When Mercedes made their return to Formula One as a full constructor in 2010 it seemed a question of when, not if, McLaren would have to find a new engine partner. McLaren is a team which expects to compete for championships, and one which knows power unit development is now of such paramount importance that being a second-string engine customer won’t cut it.
So in 2013 McLaren announced they would reunite with former engine supplier Honda – new inevitably provoked many to ask whether they could recreate the form which saw them dominate the late eighties and earlier nineties.
But McLaren and Honda face a very different challenge in today’s more tightly restricted Formula One. There will be no weeks of testing at Suzuka and no simultaneous development of different engine specifications to steal a march on the opposition.
How much development they can do has been proscribed by late changes to the rule book. And most of their testing has been conducted in public – a painful business at times, given how little the car ran on some days.
But their all-champion driver line-up is one way in which they already stand comparison with the beginning of the previous McLaren-Honda era.
Alonso will not compete in the first race of the season due to the concussion he suffered in pre-season testing. Reserve Kevin Magnussen will substitute for him.
14. Fernando Alonso
Fernando Alonso’s return to McLaren is a marriage more of necessity than convenience. With bridges burned at Ferrari, and no route in at Mercedes or Red Bull, this was his best option.
Inevitably the media will scrutinise all parties for any sign the demons of 2007 may return. The difficulties of debugging both the Honda power unit and the unavoidable frustrations of a new partnership are more realistic causes of aggravation.
22. Jenson Button
Alonso shouldn’t necessarily expect an easier time from Button than he had from Hamilton eight years ago. After all, Button out-scored Hamilton over the course of their three years together as team mates.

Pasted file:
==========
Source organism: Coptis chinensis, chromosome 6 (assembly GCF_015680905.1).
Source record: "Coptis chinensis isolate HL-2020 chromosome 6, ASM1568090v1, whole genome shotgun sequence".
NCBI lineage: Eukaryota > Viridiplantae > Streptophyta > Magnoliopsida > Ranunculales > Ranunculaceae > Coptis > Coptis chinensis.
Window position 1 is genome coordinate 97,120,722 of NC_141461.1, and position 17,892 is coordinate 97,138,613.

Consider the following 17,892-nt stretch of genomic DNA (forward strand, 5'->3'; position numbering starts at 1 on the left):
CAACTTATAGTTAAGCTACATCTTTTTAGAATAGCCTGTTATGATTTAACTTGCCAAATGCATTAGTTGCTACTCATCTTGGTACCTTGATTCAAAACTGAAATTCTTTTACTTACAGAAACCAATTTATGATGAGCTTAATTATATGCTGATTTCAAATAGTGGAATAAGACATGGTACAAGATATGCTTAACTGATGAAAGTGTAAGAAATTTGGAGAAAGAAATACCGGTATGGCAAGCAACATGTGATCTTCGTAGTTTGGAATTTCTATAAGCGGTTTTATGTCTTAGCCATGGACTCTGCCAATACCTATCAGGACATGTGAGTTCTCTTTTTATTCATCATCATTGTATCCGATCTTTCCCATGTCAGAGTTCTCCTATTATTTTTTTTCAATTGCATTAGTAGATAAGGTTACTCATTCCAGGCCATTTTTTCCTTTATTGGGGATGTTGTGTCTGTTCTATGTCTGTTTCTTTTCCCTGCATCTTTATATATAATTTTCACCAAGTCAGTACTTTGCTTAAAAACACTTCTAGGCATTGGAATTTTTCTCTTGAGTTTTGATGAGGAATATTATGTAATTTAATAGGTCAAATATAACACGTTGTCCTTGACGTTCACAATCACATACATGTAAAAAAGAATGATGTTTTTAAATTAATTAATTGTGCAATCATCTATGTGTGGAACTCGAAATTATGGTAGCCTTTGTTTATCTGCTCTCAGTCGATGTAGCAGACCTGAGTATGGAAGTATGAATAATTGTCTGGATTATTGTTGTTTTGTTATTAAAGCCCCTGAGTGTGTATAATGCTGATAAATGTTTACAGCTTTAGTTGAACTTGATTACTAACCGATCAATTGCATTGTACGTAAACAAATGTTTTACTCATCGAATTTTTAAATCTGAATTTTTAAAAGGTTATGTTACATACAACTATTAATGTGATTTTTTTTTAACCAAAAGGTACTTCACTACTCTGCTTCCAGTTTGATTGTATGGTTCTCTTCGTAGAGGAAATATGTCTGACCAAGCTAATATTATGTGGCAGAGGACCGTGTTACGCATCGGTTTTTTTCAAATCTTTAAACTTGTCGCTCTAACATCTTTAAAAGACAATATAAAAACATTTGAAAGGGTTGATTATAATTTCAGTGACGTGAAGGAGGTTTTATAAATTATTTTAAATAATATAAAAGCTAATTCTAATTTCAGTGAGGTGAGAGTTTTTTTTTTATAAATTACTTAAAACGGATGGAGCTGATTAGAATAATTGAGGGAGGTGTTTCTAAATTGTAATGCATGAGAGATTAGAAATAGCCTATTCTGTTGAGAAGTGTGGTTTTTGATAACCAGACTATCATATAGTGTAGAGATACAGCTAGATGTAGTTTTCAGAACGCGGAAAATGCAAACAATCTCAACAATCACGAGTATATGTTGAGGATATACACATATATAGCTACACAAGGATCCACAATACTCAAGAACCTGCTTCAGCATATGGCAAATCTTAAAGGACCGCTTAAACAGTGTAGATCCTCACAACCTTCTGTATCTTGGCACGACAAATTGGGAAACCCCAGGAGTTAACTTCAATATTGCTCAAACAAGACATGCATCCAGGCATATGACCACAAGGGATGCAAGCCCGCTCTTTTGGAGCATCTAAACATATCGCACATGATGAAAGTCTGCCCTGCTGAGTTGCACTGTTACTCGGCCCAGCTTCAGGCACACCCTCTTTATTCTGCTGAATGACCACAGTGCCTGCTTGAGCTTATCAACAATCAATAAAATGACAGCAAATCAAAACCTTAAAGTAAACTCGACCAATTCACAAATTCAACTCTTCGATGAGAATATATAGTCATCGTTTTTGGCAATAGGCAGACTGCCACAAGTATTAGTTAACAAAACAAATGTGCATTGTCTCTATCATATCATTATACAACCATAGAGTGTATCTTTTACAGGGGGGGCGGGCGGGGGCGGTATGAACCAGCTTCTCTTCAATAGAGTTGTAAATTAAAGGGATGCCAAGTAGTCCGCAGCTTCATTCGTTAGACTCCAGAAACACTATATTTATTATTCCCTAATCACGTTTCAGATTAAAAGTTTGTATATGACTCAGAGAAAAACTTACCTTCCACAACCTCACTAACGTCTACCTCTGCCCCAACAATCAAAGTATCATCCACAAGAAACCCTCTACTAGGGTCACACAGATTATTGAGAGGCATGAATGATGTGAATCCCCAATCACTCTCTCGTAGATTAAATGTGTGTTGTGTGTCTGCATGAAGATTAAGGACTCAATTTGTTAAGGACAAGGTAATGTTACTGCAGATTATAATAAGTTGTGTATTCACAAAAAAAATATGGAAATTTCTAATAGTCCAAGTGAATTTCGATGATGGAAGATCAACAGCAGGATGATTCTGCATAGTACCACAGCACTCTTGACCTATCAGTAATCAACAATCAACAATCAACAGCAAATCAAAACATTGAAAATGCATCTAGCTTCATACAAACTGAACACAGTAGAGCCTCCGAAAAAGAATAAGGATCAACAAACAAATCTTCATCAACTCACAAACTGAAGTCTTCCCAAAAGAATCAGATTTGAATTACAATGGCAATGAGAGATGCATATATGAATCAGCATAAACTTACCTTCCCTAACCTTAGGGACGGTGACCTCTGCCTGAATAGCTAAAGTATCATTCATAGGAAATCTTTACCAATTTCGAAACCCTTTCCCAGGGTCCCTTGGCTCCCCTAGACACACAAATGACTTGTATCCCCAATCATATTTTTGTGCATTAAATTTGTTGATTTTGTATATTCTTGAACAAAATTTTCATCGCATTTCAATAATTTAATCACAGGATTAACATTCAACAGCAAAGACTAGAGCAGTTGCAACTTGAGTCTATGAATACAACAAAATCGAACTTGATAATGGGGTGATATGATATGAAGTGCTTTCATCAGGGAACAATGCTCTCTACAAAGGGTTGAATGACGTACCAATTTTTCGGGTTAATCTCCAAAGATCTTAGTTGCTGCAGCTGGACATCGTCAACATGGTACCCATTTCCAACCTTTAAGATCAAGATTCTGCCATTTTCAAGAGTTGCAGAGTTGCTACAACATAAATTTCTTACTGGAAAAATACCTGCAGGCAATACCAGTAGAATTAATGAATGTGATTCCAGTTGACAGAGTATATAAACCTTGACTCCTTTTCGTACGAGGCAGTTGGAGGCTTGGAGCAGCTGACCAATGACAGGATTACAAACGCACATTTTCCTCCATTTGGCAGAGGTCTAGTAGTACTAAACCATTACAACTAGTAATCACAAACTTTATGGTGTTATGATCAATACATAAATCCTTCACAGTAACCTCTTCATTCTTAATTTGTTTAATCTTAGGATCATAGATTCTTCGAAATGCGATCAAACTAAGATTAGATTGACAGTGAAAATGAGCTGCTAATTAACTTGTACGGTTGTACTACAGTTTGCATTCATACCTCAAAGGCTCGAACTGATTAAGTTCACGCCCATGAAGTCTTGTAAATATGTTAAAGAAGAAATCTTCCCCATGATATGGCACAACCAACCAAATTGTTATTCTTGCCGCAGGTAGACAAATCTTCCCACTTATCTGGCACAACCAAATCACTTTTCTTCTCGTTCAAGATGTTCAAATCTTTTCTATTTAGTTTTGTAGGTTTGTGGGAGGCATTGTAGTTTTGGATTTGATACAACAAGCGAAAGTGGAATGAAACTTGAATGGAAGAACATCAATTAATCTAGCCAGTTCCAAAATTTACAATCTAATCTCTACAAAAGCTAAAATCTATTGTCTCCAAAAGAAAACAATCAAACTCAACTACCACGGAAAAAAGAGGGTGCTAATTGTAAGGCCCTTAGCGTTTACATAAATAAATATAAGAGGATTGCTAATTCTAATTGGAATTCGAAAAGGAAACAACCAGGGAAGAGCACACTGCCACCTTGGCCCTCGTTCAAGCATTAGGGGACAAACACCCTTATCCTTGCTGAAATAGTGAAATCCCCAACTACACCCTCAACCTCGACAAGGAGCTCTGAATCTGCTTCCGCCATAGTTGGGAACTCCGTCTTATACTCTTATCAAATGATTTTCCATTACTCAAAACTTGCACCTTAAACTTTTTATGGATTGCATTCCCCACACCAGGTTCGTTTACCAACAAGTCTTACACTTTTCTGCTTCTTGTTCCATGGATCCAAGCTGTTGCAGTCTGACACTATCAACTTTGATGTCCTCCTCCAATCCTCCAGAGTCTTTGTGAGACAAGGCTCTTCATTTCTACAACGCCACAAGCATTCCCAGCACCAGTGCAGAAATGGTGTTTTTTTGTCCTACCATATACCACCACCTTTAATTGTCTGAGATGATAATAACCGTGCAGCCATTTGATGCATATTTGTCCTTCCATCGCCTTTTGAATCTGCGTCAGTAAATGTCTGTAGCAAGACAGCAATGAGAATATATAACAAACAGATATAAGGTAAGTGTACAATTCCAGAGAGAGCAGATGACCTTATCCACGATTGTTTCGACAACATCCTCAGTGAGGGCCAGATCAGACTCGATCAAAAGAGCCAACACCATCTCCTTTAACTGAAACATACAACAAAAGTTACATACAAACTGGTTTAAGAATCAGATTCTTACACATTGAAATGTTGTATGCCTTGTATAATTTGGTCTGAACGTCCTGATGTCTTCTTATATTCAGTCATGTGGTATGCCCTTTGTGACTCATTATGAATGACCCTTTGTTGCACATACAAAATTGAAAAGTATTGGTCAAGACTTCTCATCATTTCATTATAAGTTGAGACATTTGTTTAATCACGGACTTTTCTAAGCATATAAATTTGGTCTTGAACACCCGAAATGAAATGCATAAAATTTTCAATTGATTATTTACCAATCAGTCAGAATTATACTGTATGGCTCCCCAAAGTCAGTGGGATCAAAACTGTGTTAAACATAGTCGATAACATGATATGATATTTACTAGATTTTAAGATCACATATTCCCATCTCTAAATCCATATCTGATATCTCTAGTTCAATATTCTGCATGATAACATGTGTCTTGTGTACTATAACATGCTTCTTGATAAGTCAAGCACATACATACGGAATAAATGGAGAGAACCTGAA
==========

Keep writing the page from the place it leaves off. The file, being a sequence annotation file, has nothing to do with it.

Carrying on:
But despite scoring the lion’s share of McLaren’s points last year, Button nearly lost his drive to newcomer Kevin Magnussen. That near-miss may have given him fresh impetus to raise his game.
The ‘size zero’ phrase used by Ron Dennis to describe the ultra-tight packaging at the rear of the McLaren may have proved more accurate than he intended. Often used to refer to unhealthily thin supermodels, it seemed a doubly appropriate description as the MP4-30 repeatedly ground to a halt or spent hours in the garage in testing.
Shortly after racing director Eric Boullier said they had only completed half of their work load so far McLaren suffered another setback. Alonso spun into a wall at turn three of the Circuit de Catalunya and suffered concussion. Although he is uninjured, he will miss the start of the season.
There was considerable relief at the final test when Button managed over 100 laps on a single day. But the team knows it has more work to do than its rivals – and lacks the benefit of having a second team running the same power units.
“The lack of mileage means we won’t be as ready as we’d have liked,” Boullier admitted after testing finished, “but we can take away the positive that all the running and data gathering we’ve done have confirmed that we’re achieving the targets we set ourselves”.
Nonetheless he predicted it was “likely to be a difficult start to the season” for McLaren. Alonso’s injury means it just got harder.
Over to you
How competitive will the McLaren-Honda be at the start of the season – and the end of it? And will harmony reign between Alonso and Dennis?
Have your say in the comments.
2015 F1 season
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- Over 100 driver penalties issued in record-breaking 2015
- Part-time racer? The facts of Hamilton’s ‘jet-set lifestyle’
- A unique atmosphere: Going to the Italian Grand Prix at Monza
- The Complete F1 Fanatic 2015 season review